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Kenyans know the feeling. You’re at an airport, a bank, a service station, on the road, or often just at home, and it all goes wrong through no fault of your own. You stand there in the queue, on the forecourt, the roadside, or in the dark and wonder if it’s corruption, incompetence or that they just don’t care that leads to these daily frustrations.

It’s the feeling of helplessness that is perhaps the worst emotion that these everyday occurrences give rise to. You could complain but what will be the result? Nothing will be done, what’s the point? You know nobody’s really going to do much about the problem and no one will take responsibility. And to add to it all, you know you are being ripped off.


Once it was maize. Export the maize surplus, create scarcity in Kenya, drive up the price, make a killing and never mind that people may have died in the process.

Ksh 4800 – supply and demand or created scarcity?

In May of this year the petrol pumps ran dry, traffic was brought to a standstill as people queued in cars, trucks and matatus. The fuel suppliers blamed the pipeline company, the government blamed them both and they both then blamed the government. The country ground to a halt but someone made money out of it and to hell with the inconvenience. Corruption? Incompetence? Both? (See Forum posting, ‘Fuelling controversy and why the pumps ran dry’, May 9).

At present its cooking gas that is in short supply. Two years ago you could get a canister of gas for Sh1,650 that will now cost you Sh4,800. The Energy Regulatory Commission now say they will introduce caps on cooking gas prices… once a new import handling facility is finished next year.

The Business Daily blamed ‘middlemen’ and speculation by oil marketers for the shortages and subsequent price hikes. The ‘cartels’ blamed increased demand and lack of storage capacity. They all apportioned blame but no one took responsibility.


Who put the lights out?

48 years after independence (on Monday) the Kenya Power and Lighting Company (KPLC) can’t keep the lights on in our capital city. Power cuts are a daily reality for Nairobi’s inhabitants and of course many, many more Kenyans have no access to electricity at all. Yet at least the KPLC do have a 24 hour helpline (0732 111 680). You can call them up and they will tell, you’re right, there’s a power cut in your area. At least you get it confirmed.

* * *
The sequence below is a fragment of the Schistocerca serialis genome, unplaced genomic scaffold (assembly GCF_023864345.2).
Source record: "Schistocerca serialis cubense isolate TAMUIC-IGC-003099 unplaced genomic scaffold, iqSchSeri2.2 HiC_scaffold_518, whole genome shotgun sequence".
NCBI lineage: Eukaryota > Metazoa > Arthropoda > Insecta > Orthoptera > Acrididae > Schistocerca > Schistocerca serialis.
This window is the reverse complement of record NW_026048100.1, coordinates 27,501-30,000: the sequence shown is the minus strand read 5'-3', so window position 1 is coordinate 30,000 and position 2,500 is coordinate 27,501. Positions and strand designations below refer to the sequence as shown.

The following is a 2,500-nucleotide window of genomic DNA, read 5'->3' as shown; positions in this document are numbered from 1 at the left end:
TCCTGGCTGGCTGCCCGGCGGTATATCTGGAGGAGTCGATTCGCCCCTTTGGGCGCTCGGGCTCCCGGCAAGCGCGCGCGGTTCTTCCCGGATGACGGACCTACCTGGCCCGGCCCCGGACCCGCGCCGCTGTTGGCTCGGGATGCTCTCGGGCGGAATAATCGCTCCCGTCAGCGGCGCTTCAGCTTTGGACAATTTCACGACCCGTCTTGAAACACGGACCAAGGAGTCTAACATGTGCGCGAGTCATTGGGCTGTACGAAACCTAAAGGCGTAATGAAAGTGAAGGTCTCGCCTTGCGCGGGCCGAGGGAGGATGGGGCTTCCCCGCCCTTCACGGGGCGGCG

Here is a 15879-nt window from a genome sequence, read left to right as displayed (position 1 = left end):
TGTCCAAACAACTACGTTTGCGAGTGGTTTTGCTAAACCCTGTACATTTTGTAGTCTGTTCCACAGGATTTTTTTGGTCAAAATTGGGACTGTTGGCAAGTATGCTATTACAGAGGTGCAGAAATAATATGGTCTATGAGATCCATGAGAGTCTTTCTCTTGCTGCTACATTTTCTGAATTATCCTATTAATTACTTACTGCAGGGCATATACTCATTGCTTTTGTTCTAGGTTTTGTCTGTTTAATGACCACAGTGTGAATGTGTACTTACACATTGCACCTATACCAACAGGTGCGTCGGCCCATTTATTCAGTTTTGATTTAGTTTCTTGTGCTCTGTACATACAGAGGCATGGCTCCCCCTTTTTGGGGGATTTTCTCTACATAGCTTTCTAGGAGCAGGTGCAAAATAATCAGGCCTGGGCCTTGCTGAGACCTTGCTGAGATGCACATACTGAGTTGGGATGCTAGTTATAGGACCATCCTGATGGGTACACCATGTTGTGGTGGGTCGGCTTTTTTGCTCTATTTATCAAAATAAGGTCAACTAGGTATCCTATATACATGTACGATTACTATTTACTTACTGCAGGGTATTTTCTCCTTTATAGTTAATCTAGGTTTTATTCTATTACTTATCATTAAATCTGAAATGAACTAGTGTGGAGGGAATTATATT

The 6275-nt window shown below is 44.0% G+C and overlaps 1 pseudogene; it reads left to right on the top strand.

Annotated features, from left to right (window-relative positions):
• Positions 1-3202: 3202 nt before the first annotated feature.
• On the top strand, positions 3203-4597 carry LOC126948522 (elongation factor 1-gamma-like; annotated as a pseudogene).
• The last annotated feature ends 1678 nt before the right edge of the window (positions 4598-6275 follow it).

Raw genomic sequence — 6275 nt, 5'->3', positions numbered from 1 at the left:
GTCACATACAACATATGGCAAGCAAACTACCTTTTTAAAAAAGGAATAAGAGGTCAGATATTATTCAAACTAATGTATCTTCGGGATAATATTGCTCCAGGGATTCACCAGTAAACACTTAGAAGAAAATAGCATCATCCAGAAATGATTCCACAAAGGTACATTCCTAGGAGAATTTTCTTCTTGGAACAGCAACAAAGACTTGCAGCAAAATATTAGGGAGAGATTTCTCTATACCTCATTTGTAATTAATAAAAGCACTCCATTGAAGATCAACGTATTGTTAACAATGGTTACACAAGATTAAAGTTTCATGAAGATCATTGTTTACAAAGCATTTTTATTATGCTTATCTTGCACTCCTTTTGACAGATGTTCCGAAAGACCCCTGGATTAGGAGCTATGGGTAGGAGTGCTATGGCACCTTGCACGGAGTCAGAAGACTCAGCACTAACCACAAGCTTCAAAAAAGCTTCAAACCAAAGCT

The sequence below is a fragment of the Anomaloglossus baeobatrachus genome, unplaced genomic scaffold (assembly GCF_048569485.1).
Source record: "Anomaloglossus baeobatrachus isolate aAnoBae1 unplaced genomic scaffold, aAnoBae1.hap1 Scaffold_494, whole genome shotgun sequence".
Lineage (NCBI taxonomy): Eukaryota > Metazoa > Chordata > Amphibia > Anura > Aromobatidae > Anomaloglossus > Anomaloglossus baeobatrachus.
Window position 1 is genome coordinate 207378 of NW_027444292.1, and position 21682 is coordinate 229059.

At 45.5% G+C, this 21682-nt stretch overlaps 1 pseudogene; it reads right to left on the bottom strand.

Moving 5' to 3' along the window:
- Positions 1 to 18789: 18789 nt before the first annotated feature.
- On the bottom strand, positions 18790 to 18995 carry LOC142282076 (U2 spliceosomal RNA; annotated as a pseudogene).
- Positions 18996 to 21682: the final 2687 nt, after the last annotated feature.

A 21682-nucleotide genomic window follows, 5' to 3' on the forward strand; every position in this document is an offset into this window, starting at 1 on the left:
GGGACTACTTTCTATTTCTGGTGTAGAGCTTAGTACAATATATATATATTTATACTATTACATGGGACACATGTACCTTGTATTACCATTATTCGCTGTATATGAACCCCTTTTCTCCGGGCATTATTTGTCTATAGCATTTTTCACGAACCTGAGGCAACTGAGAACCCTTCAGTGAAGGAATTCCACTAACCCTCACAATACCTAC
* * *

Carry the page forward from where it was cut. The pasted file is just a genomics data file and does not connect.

Other set ups make a show of helping their customers but it’s just a show. Again, nothing really happens and no one takes responsibility.


The Kenya Airports Authority (KAA) has a help desk. On one occasion this Forum correspondent was waiting at Jomo Kenyatta International Airport to pick up a friend. The runway lights had failed (again) and planes were stranded all over the East Africa region. KAA’s help desk was handing out slips of paper with a phone number on them. Locals soon noticed that the number was one digit short. Can’t help that was the response of the only person on the desk, that’s the number we’ve been given. Shortly afterwards KAA won the ‘Best Airport in Africa award. (Longer term readers may recall we addressed this subject in a posting entitled ‘Ask a silly question’, July 22).

Well at least the KAA handed out a phone number, even if it didn’t work. Stranded again last week, this time at Julius Nyerere International Airport this correspondent approached the Tanzanian Airport Authority representative nearby. “We have a help desk just there”, she said. “There’s no one on it”, I said. “I know” she said but “it is the help desk”.


No fly zone?

And why was this poor hack stranded in the first place? Because much against my better judgement I had been prevailed upon to accept a flight ticket on the Fly 540 airline and the Fly 540 flight due out at 17.20 only finally departed at 23.50.

The posse of disgruntled passengers, all of whom seemed to have experienced this problem with 540 before, all of whom said they had never even had a recognition from 540 that they had failed there customers, and all of whom vowed never to fly with them again, rebelled.

The representative from Fly 540 said he was going to find out what was happening. He didn’t come back. Later another Fly 540 representative turned up. No, he didn’t know who the manger was. No, he didn’t know where his office was. Well yes, he did know where the office was but he wasn’t ‘authorised’ to say where. Anyway, he said, the flight will leave at 20.30. Then it was 21.40. Then 23.00…

As so often happens, one feels helpless and hopeless. But there is hope and there is, at least in part, a solution dear Forum readers, and we are all part of it.


Writing in the Sunday Nation (‘Social media causing consumer revolution’, November 27) the excellent Mr Sunny Bindra noted that where as once upon a time businesses could get away ‘could get away with being bad to customers’, or neglecting them, now, in the days of websites, Twitter, Facebook, YouTube and all, everyone is connected to everyone else. And bad news travels fast.

‘Kenyan CEOs, start paying attention here’, wrote Sunny Bindra. Quite right too Sunny.

Oh, and by the way, just in case you’ve ever had, or have a problem with them, the CEO of Fly 540 is a Mr Neil Steffen and his email address is . Do get in touch, pass it on, and stay connected.


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